USA TODAY High School Sports has been given exclusive access inside the making of the new AAU program started by Washington Wizards star John Wall. Here is the next installment.
FISHERS, Ind. – Kendrick Williams rides shotgun and peers stoically out of the passenger side window of the white Chevy Suburban as it barrels down I-465 West after Team Wall’s second game at the adidas Gauntlet’s second session Saturday.
Seems almost fitting that there’s a gloomy, torrential downpour on this chilly April afternoon. Team Wall has dropped its consecutive game and Williams, Team Wall’s director and coach, searches for answers with assistants Khris Williams and Phil Tockman.
The proverbial meeting of the minds reveals a lack of offensive discipline, poor ball rotation, bad shot selection, poor defensive rotation, etc.
By the time Williams reaches Bob Evans restaurant for lunch, he’s convinced that he and his staff will “have to start from scratch.”
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Williams is the tough, in-your-face, no-nonsense, “things are black and white” type.
His players know that — star or role player — they’ll get the gritty, raw and uncut truth about what they’re doing on and off the court.
That’s why it’s a bit baffling when asked what he thinks about the two-game skid, Williams smiles and simply says, “Hey man, April showers bring May flowers.”
That’s it; the old colloquialism that means often times you have to go through something ugly to get something beautiful.
By Sunday, Williams’ positive perspective would really be needed. Team Wall lost two more.
A winless weekend — almost the exact opposite of its opening weekend in Dallas April 10-12 when the team finished 3-1, and, save a bad half, might have gone undefeated.
“We’re building a program literally from the ground up; it was always gonna rain,” Williams says. “You have to love the process, you have to trust the process. I used to tell John the same thing.”
Williams coached Washington Wizards All-Star point guard John Wall, the team’s founder, during his high school days at Word of God Christian Academy (Raleigh, N.C.) and also in AAU.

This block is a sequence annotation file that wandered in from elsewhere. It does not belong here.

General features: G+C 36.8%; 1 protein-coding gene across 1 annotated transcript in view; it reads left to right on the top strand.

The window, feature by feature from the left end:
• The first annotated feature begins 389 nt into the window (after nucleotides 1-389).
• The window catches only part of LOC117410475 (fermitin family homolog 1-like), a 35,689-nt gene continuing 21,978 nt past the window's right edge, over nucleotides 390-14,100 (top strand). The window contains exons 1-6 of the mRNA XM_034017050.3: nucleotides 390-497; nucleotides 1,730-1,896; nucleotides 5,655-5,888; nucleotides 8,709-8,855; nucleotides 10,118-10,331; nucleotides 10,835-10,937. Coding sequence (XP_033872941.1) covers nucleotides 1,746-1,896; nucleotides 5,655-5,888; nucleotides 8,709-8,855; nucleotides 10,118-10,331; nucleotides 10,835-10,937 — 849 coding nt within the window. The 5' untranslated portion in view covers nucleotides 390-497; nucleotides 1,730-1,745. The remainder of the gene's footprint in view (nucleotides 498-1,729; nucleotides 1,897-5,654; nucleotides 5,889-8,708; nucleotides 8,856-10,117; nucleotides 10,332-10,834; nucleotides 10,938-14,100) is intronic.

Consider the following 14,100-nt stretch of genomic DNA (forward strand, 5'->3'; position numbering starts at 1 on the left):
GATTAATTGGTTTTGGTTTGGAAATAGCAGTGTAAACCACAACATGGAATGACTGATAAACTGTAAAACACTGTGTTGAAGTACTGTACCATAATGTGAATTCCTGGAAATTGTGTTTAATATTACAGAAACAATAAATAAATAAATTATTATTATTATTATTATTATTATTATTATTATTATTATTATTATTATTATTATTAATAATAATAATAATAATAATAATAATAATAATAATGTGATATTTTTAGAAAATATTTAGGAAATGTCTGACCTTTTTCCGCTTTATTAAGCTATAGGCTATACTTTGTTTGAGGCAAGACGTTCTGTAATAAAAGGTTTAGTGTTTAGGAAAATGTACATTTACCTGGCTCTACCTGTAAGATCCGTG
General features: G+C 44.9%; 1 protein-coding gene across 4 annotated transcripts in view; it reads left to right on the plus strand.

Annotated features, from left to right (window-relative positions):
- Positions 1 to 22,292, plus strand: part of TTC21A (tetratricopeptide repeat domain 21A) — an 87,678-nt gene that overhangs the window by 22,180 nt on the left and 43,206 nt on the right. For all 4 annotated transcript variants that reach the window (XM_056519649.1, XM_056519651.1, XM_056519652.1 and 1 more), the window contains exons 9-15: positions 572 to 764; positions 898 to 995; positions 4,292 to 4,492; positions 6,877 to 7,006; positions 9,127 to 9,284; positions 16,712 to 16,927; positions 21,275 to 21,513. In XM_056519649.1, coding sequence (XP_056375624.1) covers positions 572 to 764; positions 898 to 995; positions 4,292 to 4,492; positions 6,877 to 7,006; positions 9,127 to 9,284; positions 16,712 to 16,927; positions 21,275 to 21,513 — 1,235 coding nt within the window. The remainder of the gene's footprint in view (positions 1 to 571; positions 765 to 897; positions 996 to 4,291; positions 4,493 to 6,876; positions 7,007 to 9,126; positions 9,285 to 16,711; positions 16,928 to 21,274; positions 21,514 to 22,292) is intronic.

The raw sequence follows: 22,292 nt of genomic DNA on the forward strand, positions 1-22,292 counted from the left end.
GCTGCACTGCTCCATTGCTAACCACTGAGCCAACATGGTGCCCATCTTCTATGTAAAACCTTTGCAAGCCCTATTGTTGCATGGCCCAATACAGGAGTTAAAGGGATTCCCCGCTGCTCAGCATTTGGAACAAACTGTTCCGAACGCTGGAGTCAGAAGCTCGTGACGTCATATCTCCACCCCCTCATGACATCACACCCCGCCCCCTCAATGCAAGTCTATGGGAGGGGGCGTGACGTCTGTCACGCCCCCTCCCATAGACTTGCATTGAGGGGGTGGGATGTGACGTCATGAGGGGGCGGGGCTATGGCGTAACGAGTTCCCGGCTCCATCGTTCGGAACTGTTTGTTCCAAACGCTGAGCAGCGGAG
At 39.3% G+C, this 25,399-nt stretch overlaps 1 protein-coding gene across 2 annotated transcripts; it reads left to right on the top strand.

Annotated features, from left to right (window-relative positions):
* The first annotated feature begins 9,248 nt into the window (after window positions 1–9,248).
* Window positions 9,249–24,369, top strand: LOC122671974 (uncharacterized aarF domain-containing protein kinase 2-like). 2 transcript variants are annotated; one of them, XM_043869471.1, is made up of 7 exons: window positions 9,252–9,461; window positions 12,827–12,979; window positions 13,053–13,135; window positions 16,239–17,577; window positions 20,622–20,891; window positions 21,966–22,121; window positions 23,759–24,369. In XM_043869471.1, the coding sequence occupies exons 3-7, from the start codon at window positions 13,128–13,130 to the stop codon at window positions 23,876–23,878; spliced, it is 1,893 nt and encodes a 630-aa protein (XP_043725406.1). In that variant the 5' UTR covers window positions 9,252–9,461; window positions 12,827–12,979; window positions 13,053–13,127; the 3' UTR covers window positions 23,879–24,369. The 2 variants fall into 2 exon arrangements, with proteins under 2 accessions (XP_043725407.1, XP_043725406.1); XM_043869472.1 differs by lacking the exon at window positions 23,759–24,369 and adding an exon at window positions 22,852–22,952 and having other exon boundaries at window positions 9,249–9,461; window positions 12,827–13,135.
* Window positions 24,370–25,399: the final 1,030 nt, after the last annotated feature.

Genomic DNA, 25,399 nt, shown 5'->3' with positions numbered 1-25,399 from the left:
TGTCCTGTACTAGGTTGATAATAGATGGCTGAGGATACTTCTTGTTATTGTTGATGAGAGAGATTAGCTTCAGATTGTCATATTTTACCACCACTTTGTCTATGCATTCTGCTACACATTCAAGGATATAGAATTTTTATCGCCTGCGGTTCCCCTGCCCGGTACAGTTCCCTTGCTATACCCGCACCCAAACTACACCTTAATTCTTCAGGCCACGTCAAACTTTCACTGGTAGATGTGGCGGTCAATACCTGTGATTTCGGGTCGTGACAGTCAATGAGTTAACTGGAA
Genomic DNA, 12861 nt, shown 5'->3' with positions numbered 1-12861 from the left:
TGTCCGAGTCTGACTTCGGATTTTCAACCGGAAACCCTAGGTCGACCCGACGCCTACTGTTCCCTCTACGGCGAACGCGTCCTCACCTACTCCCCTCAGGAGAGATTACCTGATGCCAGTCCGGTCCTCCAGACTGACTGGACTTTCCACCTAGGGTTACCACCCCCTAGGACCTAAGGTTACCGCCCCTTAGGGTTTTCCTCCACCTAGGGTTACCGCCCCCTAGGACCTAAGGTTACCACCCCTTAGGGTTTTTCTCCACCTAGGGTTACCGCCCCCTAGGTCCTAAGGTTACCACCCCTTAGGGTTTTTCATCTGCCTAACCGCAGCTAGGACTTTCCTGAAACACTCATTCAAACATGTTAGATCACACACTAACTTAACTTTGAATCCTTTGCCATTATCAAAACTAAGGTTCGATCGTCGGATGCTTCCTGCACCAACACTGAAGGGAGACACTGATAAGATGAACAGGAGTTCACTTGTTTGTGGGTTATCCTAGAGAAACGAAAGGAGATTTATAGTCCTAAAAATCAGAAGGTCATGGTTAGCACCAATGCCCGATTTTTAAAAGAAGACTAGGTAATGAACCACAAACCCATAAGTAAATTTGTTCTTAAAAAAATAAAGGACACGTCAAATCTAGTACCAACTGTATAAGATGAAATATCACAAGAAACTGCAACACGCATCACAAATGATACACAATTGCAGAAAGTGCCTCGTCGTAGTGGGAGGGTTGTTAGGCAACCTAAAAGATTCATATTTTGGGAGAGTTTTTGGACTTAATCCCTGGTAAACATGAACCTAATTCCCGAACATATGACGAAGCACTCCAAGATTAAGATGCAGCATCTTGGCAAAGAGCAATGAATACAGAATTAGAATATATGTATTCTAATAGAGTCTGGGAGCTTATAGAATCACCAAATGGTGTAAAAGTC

Wall, who started the team in February, helped the Wizards complete the first round sweep of the Toronto Raptors in the NBA playoffs with a 125-94 win Sunday.
Still, Wall found time to text Williams throughout the weekend asking how the team was doing.
“I replied, ‘The struggle is real!'” Williams says with a laugh. “John knows how it is. His last two words were, ‘Keep grinding!’ This is the adidas Gauntlet. You don’t get easy games and we don’t make excuses.”
Still, the reality is that they absolutely could.
Team Wall played its first two games with just seven players, which, for their up-and-down, fast-paced style, spelled doom for their tired legs in the second half.
Team Wall was up at halftime of its first two games.
Also, two players couldn’t make the trip because of prom and their best deep threat, Rob Whitfield, fractured his foot and will be out for at least six weeks.
“We definitely don’t wanna start making excuses,” Team Wall point guard Kyran Bowman says. “That never ends and it can break a team apart. This weekend was rough, but I’m a competitor and it just makes me wanna get back in the gym with my teammates and work. It’s nobody’s fault.”
Jalen Harris disagrees there.
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As the point guard, Harris completely subscribes to the old hoops cliché that he’s the extension of the coach on the floor and, therefore, says he’s “taking the blame” for the weekend.
“It’s on me,” Harris says. “I have to be a better leader. I know different guys could’ve done things differently and they’re down about the weekend, but I feel like it falls back on me. We have to get back to the basics.”
The numbers certainly indicate that.
Team Wall shot better from the field in the second session – 46 percent vs. 32 percent in the first session – but it also upped its per game average for turnovers from 4.3 to 15.
“It’s just hard to lose like this because we’re so much better than what we showed,” says Harris, who averaged 16.2 points and 5.2 assists per game at the second session. “It’s not enough to know that though; we’ve gotta show it.”
It wasn’t all bad. Jalen Johnson, who pumped in 18 points and seven rebounds a game over the weekend, picked up and offer from George Washington and Bowman, who averaged 12 points, 4.2 assists and two steals a game, got an offer from East Carolina.
Williams says a handful of schools are continuing to inquire about players.
“From that perspective, we’re happy as a staff,” Williams says. “But these kids are winners, they’ve just gotta buy in to the team concept and relax. I tell them all the time they’ve gotta hurry up and be patient. Trust the process. Kids get worried because they want more offers or they want their first offer, but the ironic thing is that my phone rings more after a game when we’re playing as a team. Go figure that. This is when the work begins; we’ll be fine.”
Harris is sure of that.
Maybe it’s just starting to sink in that he and his team have gone 0-4 or maybe he’s annoyed to watch other teams walk past him for their games as he stands outside the front entrance at Best Choice Fieldhouse Sunday, but Harris, suddenly, makes a bold proclamation before he hops into the waiting white Chevy Suburban.
“I guarantee this won’t happen again,” Harris says matter-of-factly. “I feel like we’ll be a whole new team when we play again next month.”
April showers bring May flowers.
Follow Jason Jordan on Twitter: @JayJayUSATODAY